Washington (CNN)US lawmakers on either side of the aisle predicted on the Trump administration to be more open regarding its plan on Iran as tensions between Washington and Tehran increased sharply.

Democratic lawmakers called on government officials to segregate diplomatic channels with Iran, tone down their rhetoric and then also rethink their plan — or at least explain it. Above all, they worried the White House can’t start a war without even consulting with Congress first.

“They don’t have any business declaring a war without the approval of Congress,” House Speaker Nancy Pelosi, a California Democrat, told reporters.

Republicans and government officials defended the current measures, such as the State Department’s arrangement for some embassy employees in Baghdad to leave the nation as sensible precautionary measures, even as skepticism about some administration claims mounts and concerns about a conflict grow.


    The government is going to offend lawmakers’ frustration by holding a briefing on Thursday for its Senate and House leaders from both parties as well as the leading Republican and Democratic members of each chamber’s intelligence committee.

    But Democrats have been calling for a broader briefing after reports that National Security Adviser John Bolton ordered upgrades into a military strategy to ship 120,000 troops to the Middle East should Iran attack US forces or improve its atomic pursuits.

    Iran tensions spotlight Trump's questionable credibility

    Their issues are deepened by a discrepancy between the administration’s repeated insistence that Iran has been posing an increased danger to US employees in Syria and Iraq and the remarks of a British big general who functions as the deputy commander of this anti-ISIS coalition. Major General Chris Ghika flatly stated the danger level from Iran hasn’t changed. Wednesday, his assessment was backed by the British Defense Ministry.

    “There is an alarming lack of clarity ,” Minority Leader Chuck Schumer said on the Senate floor Wednesday. “There’s too little strategy and there is too little consultation.”

    Schumer said he thought that acting Defense Secretary Patrick Shanahan and the Chairman of the Joint Chiefs of Staff, Joseph Dunford, might brief senators next week.

    “An experience such as this,” 120,000 troops along with a significant number of troops) should have to be approved by Congress. It must surely be discussed with the Congress,” Schumer said. “The President should think of a plan and make it apparent to Congress. President Trump, what is your plan? Where are you headed and why aren’t you speaking to Congress about it?”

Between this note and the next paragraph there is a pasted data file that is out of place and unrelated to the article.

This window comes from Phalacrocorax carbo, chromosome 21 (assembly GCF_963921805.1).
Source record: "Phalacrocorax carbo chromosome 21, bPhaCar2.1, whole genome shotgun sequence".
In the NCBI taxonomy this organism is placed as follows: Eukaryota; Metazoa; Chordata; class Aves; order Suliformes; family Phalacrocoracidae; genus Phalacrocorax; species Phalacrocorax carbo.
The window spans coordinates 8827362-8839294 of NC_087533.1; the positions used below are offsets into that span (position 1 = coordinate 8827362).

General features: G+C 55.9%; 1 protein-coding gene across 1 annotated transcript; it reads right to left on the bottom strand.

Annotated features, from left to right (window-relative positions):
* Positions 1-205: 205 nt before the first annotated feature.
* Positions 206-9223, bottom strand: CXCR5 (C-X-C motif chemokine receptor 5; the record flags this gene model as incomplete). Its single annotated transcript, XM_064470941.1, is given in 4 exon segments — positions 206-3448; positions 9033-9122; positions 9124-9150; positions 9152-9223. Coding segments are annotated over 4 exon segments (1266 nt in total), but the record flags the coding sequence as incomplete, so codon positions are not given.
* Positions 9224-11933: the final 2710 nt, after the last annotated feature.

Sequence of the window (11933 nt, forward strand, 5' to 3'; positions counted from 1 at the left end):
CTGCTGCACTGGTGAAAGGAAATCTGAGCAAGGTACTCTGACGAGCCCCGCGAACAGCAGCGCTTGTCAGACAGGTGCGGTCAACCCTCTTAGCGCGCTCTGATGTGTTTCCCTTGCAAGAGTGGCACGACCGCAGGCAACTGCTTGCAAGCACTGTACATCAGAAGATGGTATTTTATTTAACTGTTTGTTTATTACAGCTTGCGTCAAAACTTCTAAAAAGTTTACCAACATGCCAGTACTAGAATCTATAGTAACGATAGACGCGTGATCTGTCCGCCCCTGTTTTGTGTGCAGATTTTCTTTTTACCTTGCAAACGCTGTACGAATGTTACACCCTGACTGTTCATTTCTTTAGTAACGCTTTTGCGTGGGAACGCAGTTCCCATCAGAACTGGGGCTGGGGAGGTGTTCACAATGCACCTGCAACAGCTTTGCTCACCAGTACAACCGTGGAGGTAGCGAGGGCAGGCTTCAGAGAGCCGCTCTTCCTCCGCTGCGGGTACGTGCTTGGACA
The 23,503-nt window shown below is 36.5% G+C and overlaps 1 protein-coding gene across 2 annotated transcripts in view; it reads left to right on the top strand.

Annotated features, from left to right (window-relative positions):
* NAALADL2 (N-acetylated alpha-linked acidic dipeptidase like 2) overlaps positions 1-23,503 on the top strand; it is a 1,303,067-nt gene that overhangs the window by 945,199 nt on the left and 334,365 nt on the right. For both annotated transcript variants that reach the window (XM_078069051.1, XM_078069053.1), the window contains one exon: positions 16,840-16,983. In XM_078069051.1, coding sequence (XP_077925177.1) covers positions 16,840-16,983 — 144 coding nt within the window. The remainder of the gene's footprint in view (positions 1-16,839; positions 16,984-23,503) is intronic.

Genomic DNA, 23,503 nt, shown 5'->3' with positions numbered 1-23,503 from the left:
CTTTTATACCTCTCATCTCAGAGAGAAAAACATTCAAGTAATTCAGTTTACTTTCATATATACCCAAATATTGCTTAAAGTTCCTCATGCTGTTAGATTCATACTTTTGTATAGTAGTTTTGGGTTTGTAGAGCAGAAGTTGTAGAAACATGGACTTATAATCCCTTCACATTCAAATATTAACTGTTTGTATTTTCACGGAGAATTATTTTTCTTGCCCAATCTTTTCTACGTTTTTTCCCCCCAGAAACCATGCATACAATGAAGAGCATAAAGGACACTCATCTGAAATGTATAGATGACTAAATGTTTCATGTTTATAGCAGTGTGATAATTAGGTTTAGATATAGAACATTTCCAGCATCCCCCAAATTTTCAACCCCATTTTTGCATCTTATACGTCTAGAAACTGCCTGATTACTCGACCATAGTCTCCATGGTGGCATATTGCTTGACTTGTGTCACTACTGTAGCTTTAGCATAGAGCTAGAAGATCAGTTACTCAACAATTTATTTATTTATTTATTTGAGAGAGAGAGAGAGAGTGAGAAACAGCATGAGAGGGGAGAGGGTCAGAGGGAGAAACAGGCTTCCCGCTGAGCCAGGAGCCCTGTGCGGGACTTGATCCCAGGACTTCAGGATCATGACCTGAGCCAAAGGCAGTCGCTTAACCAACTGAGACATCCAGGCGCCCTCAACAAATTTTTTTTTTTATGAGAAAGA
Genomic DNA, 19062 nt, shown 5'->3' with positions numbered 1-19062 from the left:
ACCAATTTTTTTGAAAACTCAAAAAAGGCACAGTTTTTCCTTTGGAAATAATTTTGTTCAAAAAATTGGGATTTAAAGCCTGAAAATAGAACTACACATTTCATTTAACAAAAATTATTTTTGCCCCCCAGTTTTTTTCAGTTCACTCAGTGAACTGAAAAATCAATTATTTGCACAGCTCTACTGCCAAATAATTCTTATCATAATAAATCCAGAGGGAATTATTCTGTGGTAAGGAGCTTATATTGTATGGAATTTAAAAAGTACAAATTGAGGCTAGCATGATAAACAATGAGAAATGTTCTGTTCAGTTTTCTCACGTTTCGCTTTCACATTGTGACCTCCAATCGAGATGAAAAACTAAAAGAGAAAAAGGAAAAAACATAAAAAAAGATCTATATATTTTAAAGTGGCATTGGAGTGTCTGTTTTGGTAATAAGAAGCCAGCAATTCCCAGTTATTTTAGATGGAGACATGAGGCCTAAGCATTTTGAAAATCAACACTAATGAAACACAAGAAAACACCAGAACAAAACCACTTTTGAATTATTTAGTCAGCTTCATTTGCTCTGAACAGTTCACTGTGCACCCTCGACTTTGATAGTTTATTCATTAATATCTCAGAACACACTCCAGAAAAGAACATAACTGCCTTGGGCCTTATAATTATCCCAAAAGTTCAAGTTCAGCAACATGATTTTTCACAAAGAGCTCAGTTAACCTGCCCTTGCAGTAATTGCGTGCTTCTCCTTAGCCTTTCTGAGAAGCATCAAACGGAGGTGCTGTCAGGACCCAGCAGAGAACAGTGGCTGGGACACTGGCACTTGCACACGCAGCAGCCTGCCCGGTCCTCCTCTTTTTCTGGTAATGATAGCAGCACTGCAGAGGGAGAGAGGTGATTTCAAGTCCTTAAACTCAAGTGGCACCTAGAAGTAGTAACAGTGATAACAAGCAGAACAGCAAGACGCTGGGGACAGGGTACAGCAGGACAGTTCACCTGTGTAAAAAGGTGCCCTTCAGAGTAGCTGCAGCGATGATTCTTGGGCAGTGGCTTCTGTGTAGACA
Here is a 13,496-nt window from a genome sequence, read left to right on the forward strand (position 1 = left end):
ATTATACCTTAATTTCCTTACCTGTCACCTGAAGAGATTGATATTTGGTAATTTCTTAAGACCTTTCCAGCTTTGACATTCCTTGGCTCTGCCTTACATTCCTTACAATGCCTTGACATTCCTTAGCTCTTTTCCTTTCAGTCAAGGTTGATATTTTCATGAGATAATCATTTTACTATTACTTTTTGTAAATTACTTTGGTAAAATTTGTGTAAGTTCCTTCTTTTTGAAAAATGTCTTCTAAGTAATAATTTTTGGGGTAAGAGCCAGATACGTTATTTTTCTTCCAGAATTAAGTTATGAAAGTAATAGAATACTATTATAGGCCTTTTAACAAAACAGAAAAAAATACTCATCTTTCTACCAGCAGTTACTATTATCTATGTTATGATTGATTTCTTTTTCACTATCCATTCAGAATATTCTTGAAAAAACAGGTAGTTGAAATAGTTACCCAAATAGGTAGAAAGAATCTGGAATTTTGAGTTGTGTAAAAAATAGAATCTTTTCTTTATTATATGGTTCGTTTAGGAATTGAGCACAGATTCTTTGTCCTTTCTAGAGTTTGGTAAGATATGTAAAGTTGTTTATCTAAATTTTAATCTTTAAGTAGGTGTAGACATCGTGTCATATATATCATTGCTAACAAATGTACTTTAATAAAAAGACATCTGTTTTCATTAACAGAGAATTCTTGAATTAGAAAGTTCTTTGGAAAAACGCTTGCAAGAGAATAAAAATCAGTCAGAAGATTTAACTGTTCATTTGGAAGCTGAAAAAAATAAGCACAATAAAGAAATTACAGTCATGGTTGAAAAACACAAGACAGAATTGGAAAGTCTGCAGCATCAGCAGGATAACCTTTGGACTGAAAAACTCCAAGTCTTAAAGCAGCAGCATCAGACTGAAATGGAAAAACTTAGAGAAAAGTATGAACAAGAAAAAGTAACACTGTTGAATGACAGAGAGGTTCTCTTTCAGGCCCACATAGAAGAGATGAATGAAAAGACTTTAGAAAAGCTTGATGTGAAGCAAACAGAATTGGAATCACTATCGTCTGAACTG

Republican Senator Jerry Moran of Kansas, emerging out of a classified briefing with the CIA manager and NSA manager on international threats, told CNN he thinks”there’s a whole good deal more to be understood before conclusions are left” about potential military responses to Iran.

    Moran, a part of the Defense Appropriations subcommittee that held the briefing at the Capitol, said he hadn’t reached a decision about the diverse US and British views to the Iranian threat. “However in my opinion, it’s worthy of additional exploration,” Moran said.

    Lawmakers debated the point as other allies are expressing discomfort, with UN Secretary General António Guterres and EU foreign policy chief Federica Mogherini urging”restraint”

    Iran’s President Hassan Rouhani, speaking at a high speed assembly that comprised the Supreme Leader Ayatollah Khamenei, urged that the Iranian people to become steadfast amid US”psychological stress” and called upon the US to”regret” and”get back on the perfect track,” in accordance with the ancestral Islamic Republic of Iran Broadcasting socket.

    Administration officials also have stated they don’t want a war with Iran, but haven’t ruled out the chance and have said repeatedly in recent days which they will react to any Iranian provocation with a speedy and decisive reaction.